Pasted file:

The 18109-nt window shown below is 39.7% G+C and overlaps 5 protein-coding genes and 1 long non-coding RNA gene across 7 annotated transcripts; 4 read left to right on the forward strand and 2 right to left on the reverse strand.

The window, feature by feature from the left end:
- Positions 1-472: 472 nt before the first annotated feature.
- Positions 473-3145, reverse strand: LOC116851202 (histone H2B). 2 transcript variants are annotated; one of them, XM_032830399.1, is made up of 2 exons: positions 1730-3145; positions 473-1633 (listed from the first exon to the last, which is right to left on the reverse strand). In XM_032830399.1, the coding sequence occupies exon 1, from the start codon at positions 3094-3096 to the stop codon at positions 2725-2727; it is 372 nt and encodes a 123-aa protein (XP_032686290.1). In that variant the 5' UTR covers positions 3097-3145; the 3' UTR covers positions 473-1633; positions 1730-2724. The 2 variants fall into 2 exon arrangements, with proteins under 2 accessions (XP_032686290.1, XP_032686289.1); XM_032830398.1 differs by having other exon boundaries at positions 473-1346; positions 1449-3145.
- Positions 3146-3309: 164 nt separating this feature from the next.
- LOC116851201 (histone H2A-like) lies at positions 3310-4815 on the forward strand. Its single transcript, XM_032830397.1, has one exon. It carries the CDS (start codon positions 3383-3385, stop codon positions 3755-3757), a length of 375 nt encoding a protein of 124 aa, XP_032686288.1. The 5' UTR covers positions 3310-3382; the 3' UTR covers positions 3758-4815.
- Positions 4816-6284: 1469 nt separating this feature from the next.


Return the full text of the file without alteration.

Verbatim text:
The 18109-nt window shown below is 39.7% G+C and overlaps 5 protein-coding genes and 1 long non-coding RNA gene across 7 annotated transcripts; 4 read left to right on the forward strand and 2 right to left on the reverse strand.

The window, feature by feature from the left end:
- Positions 1-472: 472 nt before the first annotated feature.
- Positions 473-3145, reverse strand: LOC116851202 (histone H2B). 2 transcript variants are annotated; one of them, XM_032830399.1, is made up of 2 exons: positions 1730-3145; positions 473-1633 (listed from the first exon to the last, which is right to left on the reverse strand). In XM_032830399.1, the coding sequence occupies exon 1, from the start codon at positions 3094-3096 to the stop codon at positions 2725-2727; it is 372 nt and encodes a 123-aa protein (XP_032686290.1). In that variant the 5' UTR covers positions 3097-3145; the 3' UTR covers positions 473-1633; positions 1730-2724. The 2 variants fall into 2 exon arrangements, with proteins under 2 accessions (XP_032686290.1, XP_032686289.1); XM_032830398.1 differs by having other exon boundaries at positions 473-1346; positions 1449-3145.
- Positions 3146-3309: 164 nt separating this feature from the next.
- LOC116851201 (histone H2A-like) lies at positions 3310-4815 on the forward strand. Its single transcript, XM_032830397.1, has one exon. It carries the CDS (start codon positions 3383-3385, stop codon positions 3755-3757), a length of 375 nt encoding a protein of 124 aa, XP_032686288.1. The 5' UTR covers positions 3310-3382; the 3' UTR covers positions 3758-4815.
- Positions 4816-6284: 1469 nt separating this feature from the next.